Identifying and analyzing emerging trends in campaigns and elections.

Posts Tagged ‘Rep. Tom Latham’

Anything Could Happen at Saturday’s Iowa Convention

In House on June 20, 2014 at 11:53 am

Before Tuesday’s important June 24 primary that will decide Mississippi Sen. Thad Cochran’s (R) fate among many other candidates in six states, a different nominating event will take place. Tomorrow, Republican convention delegates in Iowa’s 3rd Congressional District (Des Moines/Council Bluffs) will meet to choose a US House nominee to succeed retiring Rep. Tom Latham as the party standard bearer. Under state election law, if no candidate receives at least 35 percent of the primary vote a post-election convention is called to choose a nominee. The delegates have no limitations over who they can choose.

In the June 3 primary, a very tight contest was held among six candidates, five of whom placed in double-digits. In first position with 25 percent of the vote, but a full 10 percentage points away from winning the nomination, was former state senator and 2010 congressional nominee Brad Zaun. Businessman Robert Cramer was second at 21 percent, followed by Secretary of State Matt Schultz registering 20 percent, association executive Monte Shaw notching 17 percent, and David Young, the former chief of staff to Sen. Chuck Grassley (R-IA) who was originally in the US Senate race,  Continue reading >

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June 3 Primary Results Rundown

In Governor, House, Senate on June 4, 2014 at 12:17 pm

Mississippi

It was clear that Sen. Thad Cochran was in trouble against state Sen. Chris McDaniel in their Republican primary battle. Last night, McDaniel outpaced the senator by just under 2,500 votes, but the race may not be over. With McDaniel hovering under the 50 percent cut line (49.4 percent with 99 percent of precincts reporting), it appears a secondary election between the two men will occur on June 24. A third candidate, realtor Tom Carey, received two percent, which might be enough to deny McDaniel winning outright, although it is unclear just how many outstanding votes remain to be counted. The post-election period here should be of great interest. The bottom line: this pivotal Senate primary challenge race may not yet be over.

Rep. Steve Palazzo (R-MS-4) got a scare last night, in what proved to be the biggest surprise of the evening. Former veteran Democratic Rep. Gene Taylor (D-MS-4) came close to forcing the two-term incumbent into a run-off, but it appears the congressman will barely win re-nomination with a 50.5-43 percent margin over Taylor  Continue reading >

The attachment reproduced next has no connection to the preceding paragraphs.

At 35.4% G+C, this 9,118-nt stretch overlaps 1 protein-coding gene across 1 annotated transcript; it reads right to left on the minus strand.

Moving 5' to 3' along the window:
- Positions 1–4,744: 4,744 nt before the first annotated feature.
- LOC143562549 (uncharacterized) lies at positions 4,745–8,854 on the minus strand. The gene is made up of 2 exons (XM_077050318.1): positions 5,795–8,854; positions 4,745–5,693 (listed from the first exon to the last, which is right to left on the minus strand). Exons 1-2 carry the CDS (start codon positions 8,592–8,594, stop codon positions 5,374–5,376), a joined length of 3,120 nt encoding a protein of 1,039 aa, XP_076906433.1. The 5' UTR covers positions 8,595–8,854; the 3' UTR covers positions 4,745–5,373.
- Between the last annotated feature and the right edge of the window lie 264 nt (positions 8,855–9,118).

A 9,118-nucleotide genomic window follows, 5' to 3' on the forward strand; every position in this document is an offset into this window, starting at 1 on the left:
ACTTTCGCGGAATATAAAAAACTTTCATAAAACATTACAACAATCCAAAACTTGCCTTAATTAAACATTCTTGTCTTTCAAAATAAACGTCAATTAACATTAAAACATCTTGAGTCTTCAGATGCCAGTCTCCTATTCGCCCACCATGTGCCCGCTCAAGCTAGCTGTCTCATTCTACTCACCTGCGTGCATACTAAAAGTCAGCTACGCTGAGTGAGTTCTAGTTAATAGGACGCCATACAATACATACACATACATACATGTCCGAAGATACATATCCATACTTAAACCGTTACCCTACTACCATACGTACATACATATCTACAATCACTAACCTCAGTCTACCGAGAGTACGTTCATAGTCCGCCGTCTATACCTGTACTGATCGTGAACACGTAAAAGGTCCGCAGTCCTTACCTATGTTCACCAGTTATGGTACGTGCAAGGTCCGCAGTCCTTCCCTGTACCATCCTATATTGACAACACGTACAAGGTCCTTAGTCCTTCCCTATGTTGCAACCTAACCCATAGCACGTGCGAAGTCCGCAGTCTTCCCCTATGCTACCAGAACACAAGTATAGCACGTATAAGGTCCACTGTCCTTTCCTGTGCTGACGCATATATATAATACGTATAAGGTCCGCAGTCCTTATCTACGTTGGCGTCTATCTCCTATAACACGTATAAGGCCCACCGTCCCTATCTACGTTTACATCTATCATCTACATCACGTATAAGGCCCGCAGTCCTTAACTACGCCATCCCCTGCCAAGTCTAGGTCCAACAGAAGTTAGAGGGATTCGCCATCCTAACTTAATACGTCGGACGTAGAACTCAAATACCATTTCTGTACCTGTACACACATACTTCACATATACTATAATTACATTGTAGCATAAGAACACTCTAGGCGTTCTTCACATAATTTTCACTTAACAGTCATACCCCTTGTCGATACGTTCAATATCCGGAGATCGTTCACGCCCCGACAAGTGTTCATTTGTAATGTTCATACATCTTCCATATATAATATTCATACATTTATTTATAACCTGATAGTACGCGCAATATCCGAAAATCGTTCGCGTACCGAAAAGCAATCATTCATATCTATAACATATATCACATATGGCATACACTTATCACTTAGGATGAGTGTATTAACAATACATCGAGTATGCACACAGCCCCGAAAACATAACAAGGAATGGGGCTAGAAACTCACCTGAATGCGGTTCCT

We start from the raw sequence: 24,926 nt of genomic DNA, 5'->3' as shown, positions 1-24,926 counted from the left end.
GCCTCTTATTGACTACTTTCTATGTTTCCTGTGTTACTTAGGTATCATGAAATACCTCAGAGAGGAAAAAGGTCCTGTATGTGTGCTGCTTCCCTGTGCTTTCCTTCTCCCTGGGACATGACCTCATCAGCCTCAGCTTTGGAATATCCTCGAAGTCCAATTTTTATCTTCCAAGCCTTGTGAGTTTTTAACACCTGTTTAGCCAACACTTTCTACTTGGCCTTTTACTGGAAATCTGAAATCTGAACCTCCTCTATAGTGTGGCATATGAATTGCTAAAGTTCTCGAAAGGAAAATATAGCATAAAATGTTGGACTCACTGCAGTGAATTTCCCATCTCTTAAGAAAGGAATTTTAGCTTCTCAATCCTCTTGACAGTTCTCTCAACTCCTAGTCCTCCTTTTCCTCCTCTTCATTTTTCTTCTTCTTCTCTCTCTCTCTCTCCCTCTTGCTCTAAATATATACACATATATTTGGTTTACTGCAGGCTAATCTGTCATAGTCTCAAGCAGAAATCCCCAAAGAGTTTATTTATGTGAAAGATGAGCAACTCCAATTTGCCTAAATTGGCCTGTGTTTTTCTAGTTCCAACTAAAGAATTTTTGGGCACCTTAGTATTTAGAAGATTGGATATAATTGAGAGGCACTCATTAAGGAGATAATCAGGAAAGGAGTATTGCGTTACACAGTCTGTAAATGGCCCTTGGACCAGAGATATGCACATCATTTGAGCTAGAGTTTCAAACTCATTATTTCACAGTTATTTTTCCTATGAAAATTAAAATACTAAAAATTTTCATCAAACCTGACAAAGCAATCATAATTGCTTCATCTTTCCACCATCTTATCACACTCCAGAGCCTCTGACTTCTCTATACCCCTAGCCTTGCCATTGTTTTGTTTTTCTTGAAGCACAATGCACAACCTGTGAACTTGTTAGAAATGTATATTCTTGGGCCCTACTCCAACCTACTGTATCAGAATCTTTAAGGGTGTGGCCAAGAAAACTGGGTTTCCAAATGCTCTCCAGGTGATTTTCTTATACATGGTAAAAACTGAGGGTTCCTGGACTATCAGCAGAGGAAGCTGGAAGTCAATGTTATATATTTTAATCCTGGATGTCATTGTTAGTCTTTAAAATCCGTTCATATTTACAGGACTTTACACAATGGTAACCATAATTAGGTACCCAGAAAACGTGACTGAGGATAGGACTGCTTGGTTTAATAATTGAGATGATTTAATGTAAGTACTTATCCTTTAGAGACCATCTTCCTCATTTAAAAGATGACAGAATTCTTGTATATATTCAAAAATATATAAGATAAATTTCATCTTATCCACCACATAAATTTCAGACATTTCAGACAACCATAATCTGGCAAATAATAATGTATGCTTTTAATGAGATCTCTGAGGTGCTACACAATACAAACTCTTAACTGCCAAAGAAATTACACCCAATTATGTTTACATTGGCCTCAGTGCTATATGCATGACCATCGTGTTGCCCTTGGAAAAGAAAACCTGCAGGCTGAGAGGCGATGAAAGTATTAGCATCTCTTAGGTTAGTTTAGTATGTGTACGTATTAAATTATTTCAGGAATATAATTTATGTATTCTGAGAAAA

June 3 is Largest Single Day of Primaries

In Election Analysis on June 2, 2014 at 11:38 am

Voters in eight states go to the polls tomorrow, making June 3rd the largest single voting day on the primary election calendar.

Mississippi

We begin our analysis in the south, with the premier race of the day. Mississippi Republican Sen. Thad Cochran fights to win renomination against state Sen. Chris McDaniel in order to continue his long political career. Cochran was originally elected to the Senate in 1978 and became the first modern-day Republican to represent a Deep South state. He won his House seat six years earlier, in fact on the same day that Richard Nixon was re-elected president.

The latest public opinion polls actually showed McDaniel leading the senator, perhaps as a result of a unified front of national conservative organizations falling in line behind the challenger and spending  Continue reading >

Former Office Holders Reverse Retirement to Run Again

In Governor, House on March 18, 2014 at 10:28 am

Candidate filing closed in three more states: Idaho, Iowa, and Nevada and, along with announcements in two other states, we find some former office holders reversing the retirement trend and re-entering the political arena.

Starting with an incumbent re-election statement, veteran Rep. Collin Peterson (D-MN-7), who was first elected in 1990 and has been coy about his 2014 political plans, officially declared that he will seek a 13th term later this year. The congressman will likely receive general election opposition from Republican state Sen. Torrey Westrom.

In Idaho’s 2nd District, a surprise candidate entry was recorded as former Rep. Richard Stallings (D), who served four terms beginning in 1985, announced that he will again attempt to re-claim his former position. In 1992, Rep. Stallings left the House for a Senate run but fell to then-Boise  Continue reading >

House: The New Outlook

In Election Analysis on January 10, 2014 at 11:29 am

Since Dec. 17, seven US House members in rapid-fire succession – three Republicans and four Democrats – announced their retirements or resigned from Congress in order to accept an Obama administration appointment. The cumulative effect of the moves changes the projections for Election 2014.